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Agronomy update: Assessing yield gaps in wheat

September 7, 2022
By Bruce Barker

Estimates indicate an additional one billion metric tonnes of cereals per year will be needed by 2050 to feed the world’s growing population. To achieve this increase in cereal production, the potential yield of crops must be increased, and/or the yield gap between potential production and actual production needs to narrowed.

Research was conducted by Jerry Hatfield with the United States Department of Agriculture, and Brian Beres with Agriculture and Agri-Food Canada, to evaluate the yield gaps in the 10 major wheat-growing regions of the world, to determine the limitations to productivity using yield gap analysis. The study serves as the foundation for developing strategies to decrease the yield gap for the major wheat-producing areas. 

Wheat production data was primarily sourced from the Food and Agriculture Organization Statistics (FAOSTAT) for the 10 top wheat-producing countries: China, India, United States, Russia Federation, France, Canada, Germany, Australia, Pakistan and Turkey. Area harvested, yield and total production was collected from 1961 through 2017.

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Statistical analysis was conducted to find attainable/potential yield and actual yield, with the difference indicating the yield gap, and whether that gap was growing or narrowing. 

All countries have increased wheat production since 1960 but there are differences between attainable and actual wheat production. For example, China wheat yields have increased by an average of 1.3 bushels per acre per year (bu/ac/year) or 88.3 kilograms per hectare per year (kg/ha/year), while the attainable yield has grown by 1.48 bu/ac/year (99.8 kg/ha/year). The variability in wheat production from year to year was also relatively small. This shows China has benefited from improvements and adoption in technology, and that their environment is relatively stable for consistent wheat production.

By comparison, in Canada, the United States and Australia, variability in actual yield is larger, resulting in attainable yields increasing more than actual yield since 1960. In Canada, actual yield production has increased by 0.47 bu/ac/year (31.7 kg/ha/year), while the attainable yield potential has increased by 0.62 bu/ac/year (41.8 kg/ha/year). 

Conversely, France and Germany have the largest increase in attainable yield and actual yield compared to all countries. Germany, for example, has increased wheat production by 1.39 bu/ac/year (93.4 kg/ha/year), and attainable yield has increased by 1.67 bu/ac/year (112 kg/ha/year). This indicates these countries have a favourable climate where actual production can keep up with technological advances in wheat production.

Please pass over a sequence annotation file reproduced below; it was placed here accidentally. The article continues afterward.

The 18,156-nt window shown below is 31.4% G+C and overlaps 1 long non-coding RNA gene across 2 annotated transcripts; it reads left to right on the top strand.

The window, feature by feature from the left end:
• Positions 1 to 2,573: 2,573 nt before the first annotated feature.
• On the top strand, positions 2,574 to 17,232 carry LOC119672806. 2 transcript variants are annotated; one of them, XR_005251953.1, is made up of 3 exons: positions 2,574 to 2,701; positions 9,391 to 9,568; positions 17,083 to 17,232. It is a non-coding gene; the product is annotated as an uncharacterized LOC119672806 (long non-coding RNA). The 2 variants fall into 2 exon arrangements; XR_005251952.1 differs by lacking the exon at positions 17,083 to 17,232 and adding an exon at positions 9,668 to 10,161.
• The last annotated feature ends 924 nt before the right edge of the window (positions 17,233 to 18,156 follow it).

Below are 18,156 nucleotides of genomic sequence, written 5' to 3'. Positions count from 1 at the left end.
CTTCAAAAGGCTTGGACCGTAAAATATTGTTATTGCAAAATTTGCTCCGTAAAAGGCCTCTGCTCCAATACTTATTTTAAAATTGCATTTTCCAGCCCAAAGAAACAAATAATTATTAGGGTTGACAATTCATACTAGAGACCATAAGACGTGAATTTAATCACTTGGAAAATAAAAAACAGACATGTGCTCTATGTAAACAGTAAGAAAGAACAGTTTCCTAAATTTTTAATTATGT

While each country has increased wheat yields over the years, the yield gap has remained relatively constant but differs by country. The yield gaps ranged from 0 in Germany to 24 per cent in Canada and Australia. 

Australia has the widest range of yield gap values, often exceeding 50 per cent, due to the larger variation in growing conditions over the years, but averages at 24 per cent, and the value hasn’t changed since 1960.

The yield gap of 25 per cent in Canada has increased slightly since 1960, while the 12 per cent yield gap in the United States has decreased slightly but the trend there is not significant.

As part of this research project, an analysis of wheat production in Saskatchewan since 1960 found the same trend as in the rest of Canada; increasing wheat production, but with a slight increase in the yield gap as well.

Overall, in the 10 countries analyzed, the researchers feel weather is the major limiting factor in closing the yield gap. As a result, wheat producers will have to adopt practices locally to address the yield gap. Individual producers could consider the interactions of genetics x environment x management when making decisions, and could benefit from a better understanding of how soil and agronomic practices can increase productivity to help close the yield gap.

Since this research was conducted, further studies are delving into the wheat yield gap in Canada. It is part of an international effort, called the Global Yield Gap Atlas project, to estimate yield gaps on a regional, national, and international basis. So far the global project covers 70 countries and 90 per cent of rice, 84 per cent of maize, 56 per cent of wheat and 82 per cent of soybean crops grown in the world.

In Western Canada, yield gaps have been estimated in 27 zones, which represent 50 per cent of the national wheat area. The average yield gap was estimated at 33 per cent on rainfed and 32 per cent on irrigated land. 

An On-Farm Prairie CWRS Management Survey is being conducted to help look at factors that may be contributing to wheat yield gaps on the Prairies. These results may provide the basis for a better understanding of how to manage genetics x environment x management to improve wheat production for a growing world demand. The survey is expected to be completed by the end of 2022.  


Bruce Barker divides his time between CanadianAgronomist.ca and as Western Field Editor for Top Crop Manager. CanadianAgronomist.ca translates research into agronomic knowledge that agronomists and farmers can use to grow better crops. Read the full Research Insight at CanadianAgronomist.ca.

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